In Tegmark’s telling, our universe is just one of an infinite number of parallel universes and all the infinite possibilities of mathematics—every theorem, every proof—are realized somewhere in this multiverse. So, no wonder physics inspires new discoveries in math—the reality physics describes is, at bottom, mathematical anyway. “There’s an intimate connection between empirical science and mathematics,” says Mark Colyvan, a philosopher at the University of Sydney who has studied the relationship between math and physics. “One conclusion one could draw is that somehow the world itself is mathematical.”

In both cases, however, the mathematics of known physics is just a tiny fraction of all the mathematics out there (nearly all of which is likely to be far less interesting), so this view doesn’t really explain why math emerging from physics should be unusually rich.

Molinini is now challenging a popular philosophical explanation for math’s applicability, “mapping,” which he believes can’t account for why good math can flow from physics. Mapping suggests that math is applied to physics by turning physical concepts, like mass or separation, into mathematical entities, such as the equation for Newton’s law of gravitation, which can then be used to calculate something that is then mapped back into a physical property—for instance, the attraction between two objects. But Molinini argues that that process of mapping breaks down when one tries to reverse it to explain how math can emerge from physics.

There is burgeoning interest in this question from philosophers, he says, who have until now focused on the converse problem of why math can be applied to the empirical sciences.

“Modern physics is providing mathematicians with a whole host of new tools and unexpected leads,” says the London Institute’s He. “And in future, physics and math will need to work together even more closely to solve some of the biggest problems in pure math.”

The Langlands program, conceived by Robert Langlands in the 1960s and often called “the grand unified theory of mathematics,” is one such area, says He. One arm of the program, the geometric Langlands, was purportedly recently settled by a team of mathematicians who presented a proof spanning five papers and 800 pages. A kernel of that proof rests on insights originally drawn from conformal field theory, a branch of physics that is a cornerstone of string theory, among other areas. He believes that mathematicians will need to draw on more physics to explore the implications of that proof, as well as to make progress on the other arms of the program.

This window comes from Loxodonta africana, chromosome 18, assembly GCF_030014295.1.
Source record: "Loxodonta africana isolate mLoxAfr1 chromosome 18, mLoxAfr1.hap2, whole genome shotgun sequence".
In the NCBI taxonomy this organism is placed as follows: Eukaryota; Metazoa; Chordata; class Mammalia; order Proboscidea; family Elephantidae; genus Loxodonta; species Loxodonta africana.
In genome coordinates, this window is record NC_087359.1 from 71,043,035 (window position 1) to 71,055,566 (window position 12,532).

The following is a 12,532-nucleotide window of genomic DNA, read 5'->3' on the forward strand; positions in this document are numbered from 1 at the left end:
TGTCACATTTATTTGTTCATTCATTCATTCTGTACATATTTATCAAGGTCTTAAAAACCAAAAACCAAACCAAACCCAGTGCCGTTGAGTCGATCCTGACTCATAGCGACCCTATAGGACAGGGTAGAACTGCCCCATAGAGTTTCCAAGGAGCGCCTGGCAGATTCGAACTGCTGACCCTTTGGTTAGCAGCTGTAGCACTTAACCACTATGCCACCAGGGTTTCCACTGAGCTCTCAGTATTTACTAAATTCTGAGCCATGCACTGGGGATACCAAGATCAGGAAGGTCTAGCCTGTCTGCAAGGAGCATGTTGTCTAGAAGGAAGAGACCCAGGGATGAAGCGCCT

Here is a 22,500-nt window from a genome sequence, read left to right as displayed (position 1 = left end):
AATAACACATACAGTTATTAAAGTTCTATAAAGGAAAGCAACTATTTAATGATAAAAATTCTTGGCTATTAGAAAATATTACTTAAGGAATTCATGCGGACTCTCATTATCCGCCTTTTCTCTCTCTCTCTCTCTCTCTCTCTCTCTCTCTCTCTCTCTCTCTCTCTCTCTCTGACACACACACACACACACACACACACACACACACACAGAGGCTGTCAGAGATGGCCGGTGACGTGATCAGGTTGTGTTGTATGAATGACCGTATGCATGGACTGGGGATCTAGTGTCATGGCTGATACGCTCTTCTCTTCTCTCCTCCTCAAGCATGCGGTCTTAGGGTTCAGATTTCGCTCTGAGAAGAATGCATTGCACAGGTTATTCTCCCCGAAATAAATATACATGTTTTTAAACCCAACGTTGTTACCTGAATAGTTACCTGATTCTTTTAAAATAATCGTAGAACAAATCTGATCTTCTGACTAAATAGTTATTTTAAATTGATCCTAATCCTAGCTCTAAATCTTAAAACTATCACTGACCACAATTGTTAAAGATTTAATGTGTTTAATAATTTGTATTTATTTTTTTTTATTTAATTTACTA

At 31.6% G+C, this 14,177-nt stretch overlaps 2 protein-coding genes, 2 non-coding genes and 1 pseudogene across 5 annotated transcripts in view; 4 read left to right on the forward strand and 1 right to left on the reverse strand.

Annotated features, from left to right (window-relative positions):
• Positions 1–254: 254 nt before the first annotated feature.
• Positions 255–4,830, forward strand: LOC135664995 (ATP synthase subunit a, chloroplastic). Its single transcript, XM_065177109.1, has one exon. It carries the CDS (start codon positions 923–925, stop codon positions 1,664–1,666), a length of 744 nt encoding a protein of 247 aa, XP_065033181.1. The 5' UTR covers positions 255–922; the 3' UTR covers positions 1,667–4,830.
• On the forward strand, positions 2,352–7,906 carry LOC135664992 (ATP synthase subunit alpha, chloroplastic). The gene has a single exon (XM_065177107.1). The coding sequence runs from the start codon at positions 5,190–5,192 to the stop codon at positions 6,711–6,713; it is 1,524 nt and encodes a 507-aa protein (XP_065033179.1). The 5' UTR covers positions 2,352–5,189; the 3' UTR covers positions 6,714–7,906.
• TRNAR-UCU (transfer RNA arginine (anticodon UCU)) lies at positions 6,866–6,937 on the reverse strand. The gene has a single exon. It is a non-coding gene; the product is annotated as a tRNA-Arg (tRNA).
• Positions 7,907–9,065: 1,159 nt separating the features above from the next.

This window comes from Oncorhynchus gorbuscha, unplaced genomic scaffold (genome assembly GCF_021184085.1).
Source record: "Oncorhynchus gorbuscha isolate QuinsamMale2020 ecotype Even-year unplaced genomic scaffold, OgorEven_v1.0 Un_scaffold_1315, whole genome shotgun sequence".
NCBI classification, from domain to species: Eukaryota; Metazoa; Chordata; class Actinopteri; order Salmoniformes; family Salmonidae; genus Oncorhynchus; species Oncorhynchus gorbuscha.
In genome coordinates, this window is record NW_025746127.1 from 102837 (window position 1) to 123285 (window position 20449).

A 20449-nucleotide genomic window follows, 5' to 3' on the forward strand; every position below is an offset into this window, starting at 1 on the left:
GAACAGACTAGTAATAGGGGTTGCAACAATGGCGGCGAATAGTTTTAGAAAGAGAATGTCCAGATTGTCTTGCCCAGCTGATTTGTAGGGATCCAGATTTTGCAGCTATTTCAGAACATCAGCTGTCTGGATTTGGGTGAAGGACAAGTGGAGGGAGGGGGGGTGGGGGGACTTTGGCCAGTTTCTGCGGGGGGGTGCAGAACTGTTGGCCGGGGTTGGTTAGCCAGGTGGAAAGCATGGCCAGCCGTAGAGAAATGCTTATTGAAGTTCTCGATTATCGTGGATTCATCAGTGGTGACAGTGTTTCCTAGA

Similarly, mathematicians have already tapped physics in their attempts to make progress on the Riemann hypothesis and Birch and Swinnerton-Dyer conjecture—two of the most challenging open problems in math. An alliance between the two fields, suspects He, will be key to finally unlocking these behemoths.

“Physics and math are starting to become one again, like they were in Newton and Gauss’ day,” says He, who trained as a theoretical physicist but is increasingly drawn to applying physical ideas to problems in pure math.

It’s an intriguing thought. The story of the universe might be written in the language of mathematics. But beautiful as the tale seems to be, the signs are that understanding more than physicists already do will demand increasingly exotic and sophisticated mathematical tools, some of which are yet to be invented. Breaking down the barriers between the two fields could open new worlds of understanding in both.

*Lead image: Art Furnace / Shutterstock*

- Ananyo Bhattacharya

Posted on September 3, 2024

Ananyo Bhattacharya is chief science writer at the London Institute for Mathematical Sciences. During a 15-year career in journalism, he has worked as a senior editor at *Nature* and as a science correspondent for *The Economist*. He is the author of *The Man from the Future*, an intellectual biography of mathematician John von Neumann.